LONDON, January 16 – There have been more lows in Arsenal's season than Arsene Wenger will care to remember, but Saturday's trip to Hull City will spark nightmarish memories of the day which – more than any other – shook the Frenchman to his core.
Almost four months have elapsed since Hull’s stunning victory at the Emirates stadium in September, sealed by a sublime strike from Brazilian Geovanni and Daniel Cousin’s flashing header, but for many Arsenal fans, the shock waves continue to reverberate.
It was just the second time in 60 matches the north Londoners had tasted defeat at their new home and, more significantly, confirmed the growing suspicions that Wenger’s side possessed a dangerously soft underbelly.
The Hull defeat was no mere aberration.
Arsenal duly slumped to further losses against Stoke, Manchester City and Aston Villa, leaving them engaged in an undignified scrap to cling on to their place in English football’s elite group.
They are now fifth, three points adrift of Villa, and can ill afford another slip when they make their first ever visit to the KC stadium this weekend.
"It’s not about revenge for us – it’s just about continuing our progress," Wenger said. "We feel we are on a good run and we just want to be quiet and focussed on our work.
"Any team can have a drop in form because there is not very much between the various sides – we have seen that this season. You can quickly lose games if your form drops but I think we are well placed to do well away from home at the moment."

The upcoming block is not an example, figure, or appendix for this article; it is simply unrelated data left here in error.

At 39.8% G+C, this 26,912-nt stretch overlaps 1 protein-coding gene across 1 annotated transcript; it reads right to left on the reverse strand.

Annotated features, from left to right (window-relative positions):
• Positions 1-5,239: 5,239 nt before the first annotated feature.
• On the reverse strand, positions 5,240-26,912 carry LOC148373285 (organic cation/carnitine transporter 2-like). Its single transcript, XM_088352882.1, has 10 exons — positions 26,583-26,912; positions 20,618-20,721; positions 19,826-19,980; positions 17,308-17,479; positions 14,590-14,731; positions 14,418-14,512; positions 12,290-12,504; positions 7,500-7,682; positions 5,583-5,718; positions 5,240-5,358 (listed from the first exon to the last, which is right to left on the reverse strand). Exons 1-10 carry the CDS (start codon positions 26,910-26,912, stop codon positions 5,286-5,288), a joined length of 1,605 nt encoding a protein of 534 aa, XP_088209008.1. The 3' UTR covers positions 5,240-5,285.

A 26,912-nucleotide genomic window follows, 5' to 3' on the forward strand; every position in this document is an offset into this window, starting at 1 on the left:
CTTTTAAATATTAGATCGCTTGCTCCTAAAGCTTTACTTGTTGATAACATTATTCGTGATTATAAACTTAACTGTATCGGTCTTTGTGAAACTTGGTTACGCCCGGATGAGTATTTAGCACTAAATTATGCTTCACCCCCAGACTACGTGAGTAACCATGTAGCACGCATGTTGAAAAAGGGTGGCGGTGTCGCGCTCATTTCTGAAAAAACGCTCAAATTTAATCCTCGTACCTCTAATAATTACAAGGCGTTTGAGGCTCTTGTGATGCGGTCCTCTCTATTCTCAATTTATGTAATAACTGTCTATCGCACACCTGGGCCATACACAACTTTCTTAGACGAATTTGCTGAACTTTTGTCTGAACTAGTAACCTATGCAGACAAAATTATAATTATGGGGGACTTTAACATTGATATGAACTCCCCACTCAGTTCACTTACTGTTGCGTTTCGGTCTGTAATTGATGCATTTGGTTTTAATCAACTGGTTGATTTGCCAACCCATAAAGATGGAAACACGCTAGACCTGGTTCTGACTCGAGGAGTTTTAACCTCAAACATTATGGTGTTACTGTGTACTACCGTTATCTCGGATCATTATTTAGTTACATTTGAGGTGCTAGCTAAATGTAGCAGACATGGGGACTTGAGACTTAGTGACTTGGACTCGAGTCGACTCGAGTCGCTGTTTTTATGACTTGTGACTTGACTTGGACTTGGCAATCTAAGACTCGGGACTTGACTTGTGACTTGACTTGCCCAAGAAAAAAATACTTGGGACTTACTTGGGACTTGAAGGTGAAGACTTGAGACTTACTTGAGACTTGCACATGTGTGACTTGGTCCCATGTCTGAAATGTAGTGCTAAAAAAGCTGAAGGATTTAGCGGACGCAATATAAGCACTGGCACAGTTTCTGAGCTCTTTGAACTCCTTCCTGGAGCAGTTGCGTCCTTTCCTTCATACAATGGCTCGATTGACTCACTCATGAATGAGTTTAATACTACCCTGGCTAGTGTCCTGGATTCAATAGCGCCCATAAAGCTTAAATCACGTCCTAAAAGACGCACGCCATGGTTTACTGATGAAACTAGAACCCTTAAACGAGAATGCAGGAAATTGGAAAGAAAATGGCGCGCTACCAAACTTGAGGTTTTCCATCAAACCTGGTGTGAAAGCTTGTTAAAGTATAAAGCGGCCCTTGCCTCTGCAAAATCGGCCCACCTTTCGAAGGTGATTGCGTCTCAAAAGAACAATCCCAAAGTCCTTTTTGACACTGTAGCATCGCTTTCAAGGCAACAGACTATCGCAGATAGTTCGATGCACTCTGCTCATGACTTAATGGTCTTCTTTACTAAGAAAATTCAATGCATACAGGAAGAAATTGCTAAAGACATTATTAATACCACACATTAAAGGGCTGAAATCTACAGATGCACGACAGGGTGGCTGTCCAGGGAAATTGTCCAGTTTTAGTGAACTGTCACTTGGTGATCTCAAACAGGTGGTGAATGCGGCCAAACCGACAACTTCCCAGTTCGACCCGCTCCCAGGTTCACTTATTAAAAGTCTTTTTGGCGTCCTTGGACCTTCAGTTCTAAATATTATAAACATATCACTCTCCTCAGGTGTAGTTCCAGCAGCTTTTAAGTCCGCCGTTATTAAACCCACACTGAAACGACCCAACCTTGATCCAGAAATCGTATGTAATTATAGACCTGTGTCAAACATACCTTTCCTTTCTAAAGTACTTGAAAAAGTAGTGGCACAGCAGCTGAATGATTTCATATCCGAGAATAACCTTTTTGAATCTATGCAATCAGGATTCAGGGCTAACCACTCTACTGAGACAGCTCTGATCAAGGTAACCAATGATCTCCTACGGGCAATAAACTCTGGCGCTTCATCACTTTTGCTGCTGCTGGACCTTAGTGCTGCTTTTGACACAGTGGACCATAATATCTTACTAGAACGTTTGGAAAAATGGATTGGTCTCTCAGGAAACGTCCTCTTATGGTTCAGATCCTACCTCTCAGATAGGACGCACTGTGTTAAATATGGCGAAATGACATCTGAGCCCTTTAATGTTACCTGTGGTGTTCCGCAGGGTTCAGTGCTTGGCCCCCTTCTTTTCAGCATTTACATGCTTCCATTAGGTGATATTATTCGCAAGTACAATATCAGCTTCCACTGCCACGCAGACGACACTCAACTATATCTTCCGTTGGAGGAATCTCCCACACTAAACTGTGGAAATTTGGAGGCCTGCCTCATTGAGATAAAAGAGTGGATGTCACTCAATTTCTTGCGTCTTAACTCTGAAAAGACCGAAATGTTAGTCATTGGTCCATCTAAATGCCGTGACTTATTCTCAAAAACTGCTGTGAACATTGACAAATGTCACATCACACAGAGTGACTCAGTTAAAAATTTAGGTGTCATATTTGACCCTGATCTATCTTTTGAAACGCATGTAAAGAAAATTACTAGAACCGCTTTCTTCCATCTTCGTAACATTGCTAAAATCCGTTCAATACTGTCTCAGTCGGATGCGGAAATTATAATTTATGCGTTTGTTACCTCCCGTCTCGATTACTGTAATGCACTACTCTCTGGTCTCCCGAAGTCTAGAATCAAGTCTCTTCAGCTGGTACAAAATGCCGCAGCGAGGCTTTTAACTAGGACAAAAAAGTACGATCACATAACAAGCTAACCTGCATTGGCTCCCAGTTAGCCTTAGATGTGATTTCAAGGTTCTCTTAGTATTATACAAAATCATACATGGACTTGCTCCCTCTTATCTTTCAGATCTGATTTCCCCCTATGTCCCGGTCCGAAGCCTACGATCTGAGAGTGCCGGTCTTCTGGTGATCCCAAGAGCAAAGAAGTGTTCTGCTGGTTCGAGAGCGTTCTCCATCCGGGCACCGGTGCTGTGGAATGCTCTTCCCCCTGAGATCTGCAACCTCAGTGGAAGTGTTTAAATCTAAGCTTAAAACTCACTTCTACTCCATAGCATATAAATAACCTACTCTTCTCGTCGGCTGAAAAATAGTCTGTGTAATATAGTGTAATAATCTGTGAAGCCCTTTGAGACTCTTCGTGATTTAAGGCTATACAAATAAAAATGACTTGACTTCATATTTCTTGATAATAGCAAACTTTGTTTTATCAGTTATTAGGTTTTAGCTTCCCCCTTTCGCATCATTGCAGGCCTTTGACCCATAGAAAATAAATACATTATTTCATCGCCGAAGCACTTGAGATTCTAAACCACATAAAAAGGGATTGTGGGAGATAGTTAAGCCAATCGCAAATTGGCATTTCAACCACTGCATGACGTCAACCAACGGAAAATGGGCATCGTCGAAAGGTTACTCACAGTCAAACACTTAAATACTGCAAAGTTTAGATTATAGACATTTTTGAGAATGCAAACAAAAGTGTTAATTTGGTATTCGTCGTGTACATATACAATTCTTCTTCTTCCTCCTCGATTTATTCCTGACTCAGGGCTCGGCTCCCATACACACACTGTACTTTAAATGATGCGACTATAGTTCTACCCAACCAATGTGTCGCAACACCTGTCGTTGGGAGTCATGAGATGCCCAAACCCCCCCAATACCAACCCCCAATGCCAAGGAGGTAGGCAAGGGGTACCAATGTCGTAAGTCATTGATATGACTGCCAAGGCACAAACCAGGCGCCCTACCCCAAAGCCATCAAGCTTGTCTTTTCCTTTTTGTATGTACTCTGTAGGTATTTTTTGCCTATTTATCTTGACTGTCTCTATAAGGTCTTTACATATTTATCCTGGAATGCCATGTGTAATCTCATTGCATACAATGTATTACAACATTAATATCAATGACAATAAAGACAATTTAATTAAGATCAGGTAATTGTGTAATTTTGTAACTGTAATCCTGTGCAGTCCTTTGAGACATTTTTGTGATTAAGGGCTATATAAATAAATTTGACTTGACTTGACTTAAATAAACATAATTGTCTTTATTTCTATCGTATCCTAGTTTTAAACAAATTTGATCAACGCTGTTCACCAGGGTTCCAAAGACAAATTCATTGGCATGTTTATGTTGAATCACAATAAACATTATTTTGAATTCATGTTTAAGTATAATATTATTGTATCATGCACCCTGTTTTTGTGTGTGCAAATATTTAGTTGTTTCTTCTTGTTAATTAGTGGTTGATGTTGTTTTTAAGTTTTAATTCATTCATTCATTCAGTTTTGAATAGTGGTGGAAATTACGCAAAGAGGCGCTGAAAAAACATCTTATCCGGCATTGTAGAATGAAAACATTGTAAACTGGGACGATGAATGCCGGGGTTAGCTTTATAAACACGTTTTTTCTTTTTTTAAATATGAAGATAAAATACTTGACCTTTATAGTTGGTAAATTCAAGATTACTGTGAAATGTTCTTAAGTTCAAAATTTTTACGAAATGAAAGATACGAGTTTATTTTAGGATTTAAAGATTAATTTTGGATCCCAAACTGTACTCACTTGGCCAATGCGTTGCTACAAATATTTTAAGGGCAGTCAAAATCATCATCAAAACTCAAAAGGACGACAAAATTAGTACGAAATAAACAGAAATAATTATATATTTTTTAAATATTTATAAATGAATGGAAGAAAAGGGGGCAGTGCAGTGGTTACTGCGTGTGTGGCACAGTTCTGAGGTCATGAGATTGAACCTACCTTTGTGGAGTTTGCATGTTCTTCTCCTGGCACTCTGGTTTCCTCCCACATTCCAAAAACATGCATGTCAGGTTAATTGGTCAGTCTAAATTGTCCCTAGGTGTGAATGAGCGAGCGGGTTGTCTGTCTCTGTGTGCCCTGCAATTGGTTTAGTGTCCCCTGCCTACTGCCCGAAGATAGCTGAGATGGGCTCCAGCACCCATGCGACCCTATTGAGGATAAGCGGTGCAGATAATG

Wenger has, belatedly, managed to instil a semblance of consistency into his young side.
Arsenal are now in the midst of their longest unbeaten run of the season, although the fact that sequence extends to just six games in all competitions is damning proof of the Gunners’ struggles.
There is even something deceptive in their current good form. Three of those six matches have been draws and Arsenal have notched more than one goal in just two of their last nine fixtures.
A side which was once the epitome of swaggering, cavalier football appears to have lost its way.
There are mitigating circumstances.
Wenger suggested after his team’s narrow win over Bolton last week that the defensive standards of English clubs had never been higher, or the attitude of visiting teams more craven, and his efforts to counter those trends have been damaged by the absence of key creative influences such as Cesc Fabregas, Tomas Rosicky, Theo Walcott and Eduardo da Silva.
Even so, Wenger accepts that it is up to him to find an answer if Arsenal’s Champions League status is to be preserved.
"What is interesting in the game is that every new problem you face, you have to work to find the answer," he said.
"That problem will only be temporary I think because it will force teams to work on movement, the technique and the creative side. We have to be good enough to create the chances if the opposition only defends."
Hull are renowned as one of the top flight’s more attack-minded sides and there should be no shortage of positive intent on Saturday as Phil Brown’s side aims to arrest a slide which has seen them win just one of their last 12 Premier League games.
But the Humbersiders are still proving an enticing prospect for potential signings, with Kevin Kilbane hoping to feature against Arsenal after completing his move from Wigan this week.
"Hull was definitely an attractive move," he said. "I wanted to stay in the Premier League because you want to play as many games in the top flight as you can. Hopefully we can do well in the remaining months of this season and firmly establish ourselves."